But then, I reached Katahdin. And post-trail depression set in deep. And stayed put for months. I went from the highest of highs to the lowest of lows in a matter of weeks. Meanwhile, I was living with my parents as a 30-something, running out of money, and applying and interviewing for jobs (which is depressing even in the best of times). Once I landed said job, I moved across the country solo to a state I’d never lived in, where I barely knew a soul. I signed a year-long lease and discovered very shortly after that I’d signed on to work for an abuser. She left after a year, thank goodness, but my time working with her was traumatizing. Then, the pandemic set in. I am truly blessed to have been living in Colorado when it started; had I still been in DC, I haven’t the slightest idea what I would have been doing with my time. Crawling the walls, most likely. Here in Colorado, I got to hike, ski, paddleboard, backpack, climb…. I’m well aware of how lucky I got, and I’m sure the pandemic was much easier on me than a lot of people. But even for the luckiest among us, the pandemic has been really mentally and emotionally taxing. Combine that with all the hardship I mentioned above, and I feel like it has affected my decision-making and willingness (or unwillingness) to take risks when it comes to both life and adventure.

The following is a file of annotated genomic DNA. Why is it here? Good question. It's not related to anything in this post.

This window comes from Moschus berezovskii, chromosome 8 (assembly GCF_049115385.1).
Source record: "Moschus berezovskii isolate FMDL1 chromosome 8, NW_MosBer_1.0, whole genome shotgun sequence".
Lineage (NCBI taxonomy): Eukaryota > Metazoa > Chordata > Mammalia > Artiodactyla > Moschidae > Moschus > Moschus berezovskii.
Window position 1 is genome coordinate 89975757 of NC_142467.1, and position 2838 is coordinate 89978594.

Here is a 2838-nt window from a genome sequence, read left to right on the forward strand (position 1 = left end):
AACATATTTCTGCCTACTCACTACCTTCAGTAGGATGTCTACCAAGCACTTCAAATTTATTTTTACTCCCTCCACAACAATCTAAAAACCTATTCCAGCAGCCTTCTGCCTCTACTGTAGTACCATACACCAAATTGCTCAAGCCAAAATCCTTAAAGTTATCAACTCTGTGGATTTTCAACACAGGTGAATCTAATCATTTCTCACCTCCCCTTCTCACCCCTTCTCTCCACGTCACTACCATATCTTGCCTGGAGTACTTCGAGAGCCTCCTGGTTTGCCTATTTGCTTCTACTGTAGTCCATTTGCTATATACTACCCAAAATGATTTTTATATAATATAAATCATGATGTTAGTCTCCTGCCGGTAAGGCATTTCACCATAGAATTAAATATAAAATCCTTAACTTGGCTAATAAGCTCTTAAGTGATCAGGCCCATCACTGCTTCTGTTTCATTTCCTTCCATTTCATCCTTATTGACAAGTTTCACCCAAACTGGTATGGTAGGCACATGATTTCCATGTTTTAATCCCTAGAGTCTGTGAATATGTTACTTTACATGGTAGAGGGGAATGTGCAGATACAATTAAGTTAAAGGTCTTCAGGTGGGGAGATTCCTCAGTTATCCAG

The next adventure